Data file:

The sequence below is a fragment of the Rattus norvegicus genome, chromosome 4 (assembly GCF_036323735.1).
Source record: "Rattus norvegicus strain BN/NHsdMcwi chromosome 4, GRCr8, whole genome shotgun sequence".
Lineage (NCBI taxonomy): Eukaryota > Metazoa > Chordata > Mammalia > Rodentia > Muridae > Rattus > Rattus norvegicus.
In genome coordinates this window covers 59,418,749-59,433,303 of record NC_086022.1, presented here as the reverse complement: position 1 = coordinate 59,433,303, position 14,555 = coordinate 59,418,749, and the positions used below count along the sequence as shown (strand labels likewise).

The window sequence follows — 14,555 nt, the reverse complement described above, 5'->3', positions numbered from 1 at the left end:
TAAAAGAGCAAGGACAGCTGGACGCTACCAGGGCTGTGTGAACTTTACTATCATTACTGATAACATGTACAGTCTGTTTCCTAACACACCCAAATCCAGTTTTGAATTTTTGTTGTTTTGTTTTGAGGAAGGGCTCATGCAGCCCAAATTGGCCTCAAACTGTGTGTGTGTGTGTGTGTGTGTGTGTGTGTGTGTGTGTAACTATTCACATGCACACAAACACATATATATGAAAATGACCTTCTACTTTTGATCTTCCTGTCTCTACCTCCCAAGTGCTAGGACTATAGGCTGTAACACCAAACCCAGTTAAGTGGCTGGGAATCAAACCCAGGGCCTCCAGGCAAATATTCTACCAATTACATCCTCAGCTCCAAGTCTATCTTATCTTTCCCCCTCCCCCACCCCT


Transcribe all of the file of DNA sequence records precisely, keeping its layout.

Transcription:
The sequence below is a fragment of the Rattus norvegicus genome, chromosome 4 (assembly GCF_036323735.1).
Source record: "Rattus norvegicus strain BN/NHsdMcwi chromosome 4, GRCr8, whole genome shotgun sequence".
Lineage (NCBI taxonomy): Eukaryota > Metazoa > Chordata > Mammalia > Rodentia > Muridae > Rattus > Rattus norvegicus.
In genome coordinates this window covers 59,418,749-59,433,303 of record NC_086022.1, presented here as the reverse complement: position 1 = coordinate 59,433,303, position 14,555 = coordinate 59,418,749, and the positions used below count along the sequence as shown (strand labels likewise).

The window sequence follows — 14,555 nt, the reverse complement described above, 5'->3', positions numbered from 1 at the left end:
TAAAAGAGCAAGGACAGCTGGACGCTACCAGGGCTGTGTGAACTTTACTATCATTACTGATAACATGTACAGTCTGTTTCCTAACACACCCAAATCCAGTTTTGAATTTTTGTTGTTTTGTTTTGAGGAAGGGCTCATGCAGCCCAAATTGGCCTCAAACTGTGTGTGTGTGTGTGTGTGTGTGTGTGTGTGTGTGTGTAACTATTCACATGCACACAAACACATATATATGAAAATGACCTTCTACTTTTGATCTTCCTGTCTCTACCTCCCAAGTGCTAGGACTATAGGCTGTAACACCAAACCCAGTTAAGTGGCTGGGAATCAAACCCAGGGCCTCCAGGCAAATATTCTACCAATTACATCCTCAGCTCCAAGTCTATCTTATCTTTCCCCCTCCCCCACCCCT